Roxana has it both ways. She can suffer penitence and shift the burden at the same moment. No one needs a devil more than Roxana as a way of denying accountability for her choices. But if, as Roxana says, "there was no withstanding it," she has invited the Devil into her world at least as much as he invites her into his. What emerges is a demonstration not so much of the Devil's but of humanity's cleverness. Equivocation is the name of the game, and at some point we may suspect that equivocation is as central to humanity's problems as is the struggle between good and evil choices.
These complications created a special problem for a Defoe already alarmed at diminishing belief in the Devil. However convincing as a novel, Roxana could provide no refuge from skeptical attacks. As fiction it could be dismissed as irrelevant to serious investigation. At best, it could be argued, the novel reflected the prejudices of its author and manipulated events to sustain them. As Defoe had already discovered in the attacks on Robinson Crusoe, novels that purported to show the operation of providence could actually undermine it because they implied that fiction was necessary to illustrate and convey providence convincingly. Furthermore, Defoe's novels, in attempting to demonstrate God's providence and the path of sincere reformation in imagined stories, could play into the hands of freethinkers by demonstrating that taking a role in the discourse of good and evil, temptation and resistance, transgression and reformation, can be more fascinating than the simple but challenging work of mending character and conforming one's actions to what one sees as divine will. Roxana suggests that the discourse of good and evil, whether fictional or authentic, can become a soothing substitute for moral conduct--a Derridean supplement to the absent presence of character reformation and moral clarity.
By exploiting the full arsenal of realistic character depiction and quotidian experience, by treating motive ambiguously, by begging questions about the sincerity of belief and repentance, by inviting questions about how much real difference exists between a reformed Moll and an unreformed Roxana, Defoe placed his fictional record in a vulnerable position. Far from answering basic issues about God's providence and the role of belief in personal conduct, Defoe's novels could play into the hands of those who questioned whether God intervened in individual lives, whether there was such a creature as the Devil, and whether moral discourse provided people a flattering amusement in the name of religion. In an irony that the master of fiction might have enjoyed savoring, had it not hit so close to home, Roxana's inability to school herself out of temptation provides an analogue to the inability of Defoe's last novel to lay to rest the devils of natural religion and freethinking.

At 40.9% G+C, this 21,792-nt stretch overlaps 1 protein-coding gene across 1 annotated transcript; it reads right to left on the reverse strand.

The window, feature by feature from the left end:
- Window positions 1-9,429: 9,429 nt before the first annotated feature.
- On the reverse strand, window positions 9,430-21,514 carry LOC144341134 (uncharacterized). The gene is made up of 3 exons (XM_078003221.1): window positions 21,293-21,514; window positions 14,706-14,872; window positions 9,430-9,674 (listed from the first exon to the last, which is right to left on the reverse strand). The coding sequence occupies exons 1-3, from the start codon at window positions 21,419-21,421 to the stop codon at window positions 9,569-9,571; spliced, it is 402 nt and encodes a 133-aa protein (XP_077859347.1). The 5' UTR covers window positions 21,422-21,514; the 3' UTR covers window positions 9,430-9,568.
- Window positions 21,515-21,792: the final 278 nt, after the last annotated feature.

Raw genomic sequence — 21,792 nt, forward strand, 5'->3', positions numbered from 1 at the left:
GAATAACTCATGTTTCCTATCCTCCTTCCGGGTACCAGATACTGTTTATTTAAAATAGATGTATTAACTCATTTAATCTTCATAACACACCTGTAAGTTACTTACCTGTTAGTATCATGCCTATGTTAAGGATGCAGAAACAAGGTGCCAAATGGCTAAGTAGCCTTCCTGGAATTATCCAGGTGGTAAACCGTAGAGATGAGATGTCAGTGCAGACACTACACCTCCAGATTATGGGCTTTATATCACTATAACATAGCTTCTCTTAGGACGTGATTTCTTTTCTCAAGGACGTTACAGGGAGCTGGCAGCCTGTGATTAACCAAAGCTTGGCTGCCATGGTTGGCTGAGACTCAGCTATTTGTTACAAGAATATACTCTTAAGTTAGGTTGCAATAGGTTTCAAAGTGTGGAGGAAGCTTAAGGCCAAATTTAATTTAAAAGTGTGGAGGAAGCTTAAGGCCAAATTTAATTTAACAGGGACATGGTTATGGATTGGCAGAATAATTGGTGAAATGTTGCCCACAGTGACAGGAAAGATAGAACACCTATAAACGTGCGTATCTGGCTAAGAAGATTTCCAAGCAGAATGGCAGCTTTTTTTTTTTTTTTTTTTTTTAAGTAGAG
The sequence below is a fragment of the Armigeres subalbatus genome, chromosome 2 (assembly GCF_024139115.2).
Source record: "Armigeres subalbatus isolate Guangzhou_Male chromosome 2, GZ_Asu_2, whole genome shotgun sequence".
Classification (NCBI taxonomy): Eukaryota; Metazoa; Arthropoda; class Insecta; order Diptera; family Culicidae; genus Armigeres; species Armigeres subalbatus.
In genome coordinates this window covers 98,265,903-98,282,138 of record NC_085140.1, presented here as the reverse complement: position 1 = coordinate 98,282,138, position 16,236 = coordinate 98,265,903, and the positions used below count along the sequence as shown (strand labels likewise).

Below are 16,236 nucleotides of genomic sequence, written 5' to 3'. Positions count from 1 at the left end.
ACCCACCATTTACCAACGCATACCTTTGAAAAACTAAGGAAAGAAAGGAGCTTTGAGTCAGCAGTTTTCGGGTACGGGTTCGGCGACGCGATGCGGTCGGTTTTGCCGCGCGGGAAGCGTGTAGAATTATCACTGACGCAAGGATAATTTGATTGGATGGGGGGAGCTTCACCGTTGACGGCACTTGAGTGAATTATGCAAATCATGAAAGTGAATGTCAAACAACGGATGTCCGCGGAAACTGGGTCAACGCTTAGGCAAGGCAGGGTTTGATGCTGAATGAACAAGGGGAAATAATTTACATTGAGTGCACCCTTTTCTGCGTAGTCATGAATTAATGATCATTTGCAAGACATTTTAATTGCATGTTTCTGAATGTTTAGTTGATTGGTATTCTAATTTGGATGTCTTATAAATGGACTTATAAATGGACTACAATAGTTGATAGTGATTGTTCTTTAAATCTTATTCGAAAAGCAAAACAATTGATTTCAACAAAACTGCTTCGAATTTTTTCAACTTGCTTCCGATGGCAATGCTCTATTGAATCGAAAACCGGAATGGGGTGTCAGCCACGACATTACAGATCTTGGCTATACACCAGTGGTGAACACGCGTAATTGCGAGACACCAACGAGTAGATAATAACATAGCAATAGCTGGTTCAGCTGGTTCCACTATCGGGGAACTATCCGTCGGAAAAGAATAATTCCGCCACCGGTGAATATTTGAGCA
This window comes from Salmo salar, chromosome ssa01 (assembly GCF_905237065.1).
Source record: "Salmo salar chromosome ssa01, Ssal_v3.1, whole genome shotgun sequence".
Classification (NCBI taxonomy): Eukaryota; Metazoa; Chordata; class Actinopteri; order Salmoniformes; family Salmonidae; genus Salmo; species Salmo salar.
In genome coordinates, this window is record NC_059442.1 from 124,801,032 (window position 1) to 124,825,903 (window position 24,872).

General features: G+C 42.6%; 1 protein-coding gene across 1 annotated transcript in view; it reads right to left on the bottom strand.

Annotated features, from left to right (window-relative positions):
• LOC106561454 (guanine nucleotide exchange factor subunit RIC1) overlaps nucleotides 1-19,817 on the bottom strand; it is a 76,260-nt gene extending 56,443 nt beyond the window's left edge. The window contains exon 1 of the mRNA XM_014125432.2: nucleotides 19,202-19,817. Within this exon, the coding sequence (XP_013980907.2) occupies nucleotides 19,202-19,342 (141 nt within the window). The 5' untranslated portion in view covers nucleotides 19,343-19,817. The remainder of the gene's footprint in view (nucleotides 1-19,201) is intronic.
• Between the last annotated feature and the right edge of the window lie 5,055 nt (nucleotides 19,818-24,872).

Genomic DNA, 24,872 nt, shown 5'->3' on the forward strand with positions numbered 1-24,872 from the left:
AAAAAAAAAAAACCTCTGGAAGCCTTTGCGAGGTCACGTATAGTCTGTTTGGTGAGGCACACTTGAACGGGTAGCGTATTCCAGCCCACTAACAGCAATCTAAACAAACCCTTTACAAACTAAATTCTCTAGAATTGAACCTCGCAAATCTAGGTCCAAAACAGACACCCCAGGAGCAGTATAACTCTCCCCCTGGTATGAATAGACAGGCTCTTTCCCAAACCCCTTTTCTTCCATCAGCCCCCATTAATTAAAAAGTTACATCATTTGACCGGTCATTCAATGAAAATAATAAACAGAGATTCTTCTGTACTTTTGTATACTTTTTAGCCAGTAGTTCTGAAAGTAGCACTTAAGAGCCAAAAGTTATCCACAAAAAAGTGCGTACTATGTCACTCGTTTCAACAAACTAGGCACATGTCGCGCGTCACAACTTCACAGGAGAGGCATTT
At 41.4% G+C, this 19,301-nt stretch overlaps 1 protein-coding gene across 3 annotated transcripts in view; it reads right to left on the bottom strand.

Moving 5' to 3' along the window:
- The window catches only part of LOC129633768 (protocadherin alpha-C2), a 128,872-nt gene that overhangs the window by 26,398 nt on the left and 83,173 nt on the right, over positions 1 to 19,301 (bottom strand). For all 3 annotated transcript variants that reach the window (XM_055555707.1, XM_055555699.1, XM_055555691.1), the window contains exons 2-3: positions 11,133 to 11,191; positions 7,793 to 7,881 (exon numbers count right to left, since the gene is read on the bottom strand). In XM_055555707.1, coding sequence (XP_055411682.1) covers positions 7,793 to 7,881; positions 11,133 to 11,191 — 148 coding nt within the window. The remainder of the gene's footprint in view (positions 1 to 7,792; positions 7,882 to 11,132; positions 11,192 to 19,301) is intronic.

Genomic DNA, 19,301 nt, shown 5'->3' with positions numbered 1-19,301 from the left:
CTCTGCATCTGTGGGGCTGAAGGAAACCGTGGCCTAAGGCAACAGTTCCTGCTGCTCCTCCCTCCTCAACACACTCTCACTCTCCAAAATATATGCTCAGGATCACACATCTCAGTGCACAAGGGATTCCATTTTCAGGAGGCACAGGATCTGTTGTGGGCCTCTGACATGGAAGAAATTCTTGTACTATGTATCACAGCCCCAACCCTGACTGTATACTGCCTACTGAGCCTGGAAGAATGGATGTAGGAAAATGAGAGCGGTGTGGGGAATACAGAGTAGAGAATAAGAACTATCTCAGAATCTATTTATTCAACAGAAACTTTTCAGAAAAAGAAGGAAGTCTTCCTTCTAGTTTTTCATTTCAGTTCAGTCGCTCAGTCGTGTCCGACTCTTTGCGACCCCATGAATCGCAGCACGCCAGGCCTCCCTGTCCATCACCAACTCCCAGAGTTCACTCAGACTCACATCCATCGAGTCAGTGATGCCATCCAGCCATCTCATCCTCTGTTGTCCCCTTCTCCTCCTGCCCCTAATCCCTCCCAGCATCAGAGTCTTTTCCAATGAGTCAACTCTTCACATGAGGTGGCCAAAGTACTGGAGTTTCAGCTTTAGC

If Roxana appears to give closure to vexing problems of evil without being able to resolve them, we can say the same of the Political History. Even in so saying, however, we should attend to the different aptitudes of the treatise. The Political History allows Defoe to address aspects of the deistic and freethinking attacks that Roxana could not compass. Nevertheless, Defoe's moderate approach in the treatise creates concomitant difficulties. He avoids superstition while holding to the reality of the Devil, and he tackles some knotty issues head-on while leaving others aside as impossible to answer. Ultimately, however, he leaves many key issues unresolved.
Others have noted elements of sophistry in Defoe's work on the occult. Nicholas Hudson comments on its "irresolution and contradiction" (499), and Brian Fitzgerald concludes that Defoe "both did and did not believe" in the Devil (217). The hallmark of the occult treatises is precisely Defoe's characteristic ability to appear to give decisive resolution to issues without actually doing so. Earlier we showed that Defoe found fiction a more convenient vehicle for illustrating how the Devil can influence individual actions and even whole societies. This topic is addressed at some length in the Political History, where it creates an additional problem--namely, the difficulty of determining what is not influenced by the Devil. And if it is difficult to identify what is not of the Devil, it is then equally difficult to define precisely what beliefs and actions can be traced to his influence. Bekker initiated this difficulty when he denied that evil spirits could have any influence over living persons and then observed that belief in the Devil usually serves as a cover for mere human failings: "People are pleas'd to hear the Devil set so off; they love the occasion of casting upon him all the faults they are guilty of; and of applauding themselves for victory, when they have overcome some Temptation which they imagined to have been raised by the endeavors of that powerful Enemy" (262). Defoe also complains that people blame the Devil for any conduct or opinion they oppose or do not understand. No one, however, illustrates this tendency more than Defoe. He finds the Devil firmly in charge of the nobility, fashionable or beautiful women, most churches (especially the Catholic), the mob, the moderate Anglican clergy, the trades, witty and talkative people, the vain and the proud, religious enthusiasts, deists and freethinkers, most statesmen, certain nations (France), the beau monde, and most councils, civil or religious. This creates a real paradox of judgment. Who escapes the Devil that society hardly needs anyway because it is corrupt? Only a very narrow band of believers and churches, it seems. Defoe composed the Political History to convince readers of the reality and pervasive influence of the Devil, so that "no cunninger Men" can "lay him again" and try to "dispose him out of your Sight" (279). That being his purpose, Defoe aggravated the problem. The treatise plays to readers who, already suspicious of modern politics and established religion, are certain that no good can come of polite society until it undergoes a thorough upheaval along Puritan lines. To nearly any other kind of reader, the book does not offer much help in discerning the doctrines, opinions, sects, professions, and attitudes that have survived the Devil's attempts to contaminate them.